### 1.2 Summary of results

The main contribution of the present paper is to describe near optimal algorithms for the recovery of approximation sets in a general Banach space \(\mathcal{X}\).

In the first part of this paper, namely 2 and 3, we use classical ideas and techniques of Banach space theory (see, for example, [6, 23, 31, 37]), to provide results on the optimal recovery of the sets \(S_w\) for any set \(S\subset \mathcal{X}\), \(w\in \mathbb {R}^m\). Much of the material in these two sections is known or easily derived from known results, but we recount this for the benefit of the reader and to ease the exposition of this paper. Not surprisingly, the form of these results depends very much on the structure of the Banach space. The determination of optimal or near optimal algorithms and their performance is connected to liftings (see §3), and the angle between the space *V* and the null space \(\mathcal{N}\) of the measurements (see §4). These concepts allow us to describe a general procedure for constructing recovery algorithms *A* for approximation sets which are pointwise near optimal (with constant 2) and hence are also globally near optimal (see §5).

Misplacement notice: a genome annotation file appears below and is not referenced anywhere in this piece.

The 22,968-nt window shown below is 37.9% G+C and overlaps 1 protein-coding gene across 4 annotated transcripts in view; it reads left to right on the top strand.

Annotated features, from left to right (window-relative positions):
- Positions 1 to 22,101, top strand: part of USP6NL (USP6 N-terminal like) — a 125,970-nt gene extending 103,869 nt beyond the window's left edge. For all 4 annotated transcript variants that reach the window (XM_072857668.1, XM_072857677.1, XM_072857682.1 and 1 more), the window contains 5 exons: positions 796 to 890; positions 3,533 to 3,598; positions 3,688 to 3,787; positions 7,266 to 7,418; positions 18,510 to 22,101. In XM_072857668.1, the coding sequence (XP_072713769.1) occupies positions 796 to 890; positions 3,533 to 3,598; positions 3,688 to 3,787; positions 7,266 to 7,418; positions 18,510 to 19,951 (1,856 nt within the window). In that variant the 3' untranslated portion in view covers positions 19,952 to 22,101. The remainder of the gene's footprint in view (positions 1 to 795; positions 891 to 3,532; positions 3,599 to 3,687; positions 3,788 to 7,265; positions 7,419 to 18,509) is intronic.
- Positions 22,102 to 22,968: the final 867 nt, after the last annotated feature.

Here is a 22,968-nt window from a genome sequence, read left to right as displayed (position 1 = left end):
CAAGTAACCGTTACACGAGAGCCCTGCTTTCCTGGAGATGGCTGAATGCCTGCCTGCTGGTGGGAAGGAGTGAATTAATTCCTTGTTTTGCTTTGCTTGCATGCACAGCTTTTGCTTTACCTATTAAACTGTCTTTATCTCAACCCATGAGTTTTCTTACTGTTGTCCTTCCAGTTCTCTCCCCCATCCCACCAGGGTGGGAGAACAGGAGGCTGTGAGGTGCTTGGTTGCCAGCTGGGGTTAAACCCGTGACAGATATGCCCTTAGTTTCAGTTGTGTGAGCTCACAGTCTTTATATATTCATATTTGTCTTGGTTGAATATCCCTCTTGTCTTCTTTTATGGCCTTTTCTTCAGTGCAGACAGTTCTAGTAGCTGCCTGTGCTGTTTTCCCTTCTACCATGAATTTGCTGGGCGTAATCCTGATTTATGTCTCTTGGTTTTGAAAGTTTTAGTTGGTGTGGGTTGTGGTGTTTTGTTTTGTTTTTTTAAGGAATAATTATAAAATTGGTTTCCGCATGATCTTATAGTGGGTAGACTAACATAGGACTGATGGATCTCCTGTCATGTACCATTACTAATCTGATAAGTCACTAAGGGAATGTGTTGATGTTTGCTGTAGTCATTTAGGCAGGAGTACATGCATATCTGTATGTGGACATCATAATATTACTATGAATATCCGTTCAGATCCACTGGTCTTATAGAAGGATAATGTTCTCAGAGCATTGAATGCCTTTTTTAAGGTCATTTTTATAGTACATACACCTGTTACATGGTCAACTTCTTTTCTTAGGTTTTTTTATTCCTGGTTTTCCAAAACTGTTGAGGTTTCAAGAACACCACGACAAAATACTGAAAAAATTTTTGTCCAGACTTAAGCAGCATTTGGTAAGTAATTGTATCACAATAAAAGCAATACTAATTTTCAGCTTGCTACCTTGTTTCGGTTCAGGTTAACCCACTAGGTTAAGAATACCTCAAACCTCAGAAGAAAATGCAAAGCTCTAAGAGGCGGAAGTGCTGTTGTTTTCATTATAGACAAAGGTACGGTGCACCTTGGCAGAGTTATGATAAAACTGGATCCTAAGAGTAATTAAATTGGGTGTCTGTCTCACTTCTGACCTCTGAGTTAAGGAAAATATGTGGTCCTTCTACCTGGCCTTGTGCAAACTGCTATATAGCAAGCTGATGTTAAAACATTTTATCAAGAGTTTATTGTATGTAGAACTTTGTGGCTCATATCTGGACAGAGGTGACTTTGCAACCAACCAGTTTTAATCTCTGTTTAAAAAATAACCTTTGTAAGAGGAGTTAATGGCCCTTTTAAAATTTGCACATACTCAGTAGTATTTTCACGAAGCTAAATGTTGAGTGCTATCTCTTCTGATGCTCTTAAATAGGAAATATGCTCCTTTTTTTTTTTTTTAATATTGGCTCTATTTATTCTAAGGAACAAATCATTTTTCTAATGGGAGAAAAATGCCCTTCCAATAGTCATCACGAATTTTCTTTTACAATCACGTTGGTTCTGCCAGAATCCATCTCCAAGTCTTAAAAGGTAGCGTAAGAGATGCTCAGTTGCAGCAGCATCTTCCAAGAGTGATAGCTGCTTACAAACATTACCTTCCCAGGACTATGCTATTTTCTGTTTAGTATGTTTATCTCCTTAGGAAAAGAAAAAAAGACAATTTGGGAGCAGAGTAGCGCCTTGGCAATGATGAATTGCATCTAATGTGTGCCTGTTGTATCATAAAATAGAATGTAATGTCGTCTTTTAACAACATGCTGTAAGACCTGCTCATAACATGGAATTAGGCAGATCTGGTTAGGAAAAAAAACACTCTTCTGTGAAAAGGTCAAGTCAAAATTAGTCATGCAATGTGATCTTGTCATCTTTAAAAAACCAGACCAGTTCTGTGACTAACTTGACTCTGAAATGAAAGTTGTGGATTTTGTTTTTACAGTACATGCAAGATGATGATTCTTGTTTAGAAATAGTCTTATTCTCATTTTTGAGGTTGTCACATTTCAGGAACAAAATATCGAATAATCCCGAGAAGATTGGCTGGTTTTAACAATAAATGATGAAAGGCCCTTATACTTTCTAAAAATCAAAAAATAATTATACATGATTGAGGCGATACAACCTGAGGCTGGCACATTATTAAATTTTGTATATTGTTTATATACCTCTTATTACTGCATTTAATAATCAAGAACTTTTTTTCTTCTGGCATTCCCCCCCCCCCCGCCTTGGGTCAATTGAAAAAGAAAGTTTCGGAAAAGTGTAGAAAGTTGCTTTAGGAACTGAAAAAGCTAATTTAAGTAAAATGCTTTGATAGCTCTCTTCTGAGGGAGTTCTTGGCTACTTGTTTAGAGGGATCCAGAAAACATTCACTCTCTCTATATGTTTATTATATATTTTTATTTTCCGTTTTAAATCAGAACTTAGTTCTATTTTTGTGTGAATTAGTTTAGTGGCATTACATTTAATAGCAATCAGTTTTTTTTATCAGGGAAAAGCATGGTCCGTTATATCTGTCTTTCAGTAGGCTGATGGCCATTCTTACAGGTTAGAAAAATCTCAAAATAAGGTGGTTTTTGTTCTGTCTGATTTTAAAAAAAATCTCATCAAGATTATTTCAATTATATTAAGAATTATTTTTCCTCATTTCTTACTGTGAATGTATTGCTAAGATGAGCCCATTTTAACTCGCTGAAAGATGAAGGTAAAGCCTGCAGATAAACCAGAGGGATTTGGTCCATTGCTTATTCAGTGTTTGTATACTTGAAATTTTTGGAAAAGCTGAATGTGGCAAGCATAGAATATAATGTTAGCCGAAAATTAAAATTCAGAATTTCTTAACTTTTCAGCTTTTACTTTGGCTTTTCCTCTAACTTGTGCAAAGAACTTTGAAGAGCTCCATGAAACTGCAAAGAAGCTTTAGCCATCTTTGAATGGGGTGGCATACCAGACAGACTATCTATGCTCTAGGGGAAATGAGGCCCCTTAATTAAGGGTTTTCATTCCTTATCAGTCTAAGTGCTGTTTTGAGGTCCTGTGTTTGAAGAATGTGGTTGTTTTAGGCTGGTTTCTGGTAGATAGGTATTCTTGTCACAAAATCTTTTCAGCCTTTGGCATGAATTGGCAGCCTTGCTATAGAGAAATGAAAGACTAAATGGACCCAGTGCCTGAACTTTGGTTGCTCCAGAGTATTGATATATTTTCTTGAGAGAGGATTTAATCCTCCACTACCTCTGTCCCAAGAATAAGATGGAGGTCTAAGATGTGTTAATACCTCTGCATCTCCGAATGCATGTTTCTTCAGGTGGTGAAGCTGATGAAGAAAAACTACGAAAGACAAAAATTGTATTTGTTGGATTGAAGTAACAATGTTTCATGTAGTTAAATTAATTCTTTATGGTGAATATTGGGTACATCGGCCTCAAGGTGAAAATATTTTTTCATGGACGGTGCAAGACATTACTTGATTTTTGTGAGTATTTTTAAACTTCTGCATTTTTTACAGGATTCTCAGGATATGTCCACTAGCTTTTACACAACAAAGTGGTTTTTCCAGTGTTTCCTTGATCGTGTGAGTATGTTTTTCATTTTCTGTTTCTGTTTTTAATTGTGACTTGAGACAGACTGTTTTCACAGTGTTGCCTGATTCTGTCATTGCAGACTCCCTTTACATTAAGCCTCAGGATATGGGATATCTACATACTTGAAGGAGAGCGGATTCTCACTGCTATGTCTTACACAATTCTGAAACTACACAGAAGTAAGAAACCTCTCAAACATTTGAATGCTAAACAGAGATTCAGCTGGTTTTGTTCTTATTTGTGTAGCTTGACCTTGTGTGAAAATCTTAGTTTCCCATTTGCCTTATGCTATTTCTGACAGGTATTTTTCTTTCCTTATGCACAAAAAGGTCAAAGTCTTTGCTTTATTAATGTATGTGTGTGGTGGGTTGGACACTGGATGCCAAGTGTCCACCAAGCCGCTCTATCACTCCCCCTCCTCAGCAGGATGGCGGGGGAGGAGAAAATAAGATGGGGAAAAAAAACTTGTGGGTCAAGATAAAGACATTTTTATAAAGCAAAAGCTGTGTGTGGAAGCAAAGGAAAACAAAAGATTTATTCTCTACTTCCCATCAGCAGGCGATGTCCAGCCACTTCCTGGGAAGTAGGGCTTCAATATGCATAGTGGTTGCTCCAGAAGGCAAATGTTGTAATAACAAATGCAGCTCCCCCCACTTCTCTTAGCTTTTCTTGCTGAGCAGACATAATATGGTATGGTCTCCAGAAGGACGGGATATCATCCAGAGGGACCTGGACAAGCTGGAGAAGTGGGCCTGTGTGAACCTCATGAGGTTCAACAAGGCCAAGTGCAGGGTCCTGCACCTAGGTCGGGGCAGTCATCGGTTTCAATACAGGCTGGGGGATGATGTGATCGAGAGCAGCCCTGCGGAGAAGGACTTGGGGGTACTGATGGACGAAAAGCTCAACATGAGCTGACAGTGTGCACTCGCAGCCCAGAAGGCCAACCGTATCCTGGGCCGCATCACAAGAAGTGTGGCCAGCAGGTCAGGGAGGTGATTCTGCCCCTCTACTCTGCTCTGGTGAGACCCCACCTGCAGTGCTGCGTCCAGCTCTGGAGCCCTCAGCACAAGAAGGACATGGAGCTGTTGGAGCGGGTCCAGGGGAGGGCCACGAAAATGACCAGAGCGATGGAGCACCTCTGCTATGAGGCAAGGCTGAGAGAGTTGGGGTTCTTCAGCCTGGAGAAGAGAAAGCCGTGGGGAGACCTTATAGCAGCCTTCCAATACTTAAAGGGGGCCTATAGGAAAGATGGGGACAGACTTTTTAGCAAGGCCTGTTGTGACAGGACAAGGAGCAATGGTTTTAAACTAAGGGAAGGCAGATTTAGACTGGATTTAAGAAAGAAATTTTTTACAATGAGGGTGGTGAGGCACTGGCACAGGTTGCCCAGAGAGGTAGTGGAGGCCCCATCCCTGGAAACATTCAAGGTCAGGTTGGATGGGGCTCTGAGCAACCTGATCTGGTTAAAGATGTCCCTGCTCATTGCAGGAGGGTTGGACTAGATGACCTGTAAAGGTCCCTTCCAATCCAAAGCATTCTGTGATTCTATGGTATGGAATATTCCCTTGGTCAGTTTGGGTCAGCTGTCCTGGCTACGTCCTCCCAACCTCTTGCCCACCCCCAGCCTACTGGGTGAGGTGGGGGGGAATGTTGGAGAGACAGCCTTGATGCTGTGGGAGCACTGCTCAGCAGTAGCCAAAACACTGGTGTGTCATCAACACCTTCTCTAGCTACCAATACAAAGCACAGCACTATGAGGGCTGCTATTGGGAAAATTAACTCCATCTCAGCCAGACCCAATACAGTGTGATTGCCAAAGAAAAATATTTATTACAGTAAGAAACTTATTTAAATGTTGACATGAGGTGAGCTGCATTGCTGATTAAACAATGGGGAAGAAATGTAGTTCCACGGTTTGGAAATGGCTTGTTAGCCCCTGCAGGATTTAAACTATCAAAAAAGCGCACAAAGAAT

*V*and the null space \(\mathcal{N}\) of the measurement map

*M*and

*C*is any constant larger than 4. We prove that this estimate is near optimal in the sense that, for any recovery algorithm

*A*, we have

*C*. Thus, the constant \(\mu (\mathcal{N},V)\), respectively the angle \(\theta (\mathcal{N},V)\), determines how well we can recover approximation sets and quantifies the compatibility between the measurements and

*V*. As we have already noted, this result is not new for the Hilbert space setting.

*A*that we exploit in this paper is that it does not depend on \(\varepsilon \) (and, in fact, does not require the knowledge of \(\varepsilon \)). This means that we have the performance bound

*f*and

*V*.

*A*. In Sect. §7, we give examples of how to implement our near optimal algorithm in concrete settings when \(\mathcal{X}=L_p\), or \(\mathcal{X}\) is the space of continuous functions on a domain \(D\subset \mathbb {R}^d\), \(\mathcal{X}=C(D)\). As a representative example of the results in that section, consider the case \(\mathcal{X}=C(D)\) with

*D*a domain in \(\mathbb {R}^d\), and suppose that the measurements functionals are \(l_j(f)=f(P_j)\), \(j=1,\ldots ,m\), where the \(P_j\) are points in

*D*. Then, we prove that

*V*. Results of this type are well-known, via Lebesgue constants, in the case of interpolation (when \(m=n\)).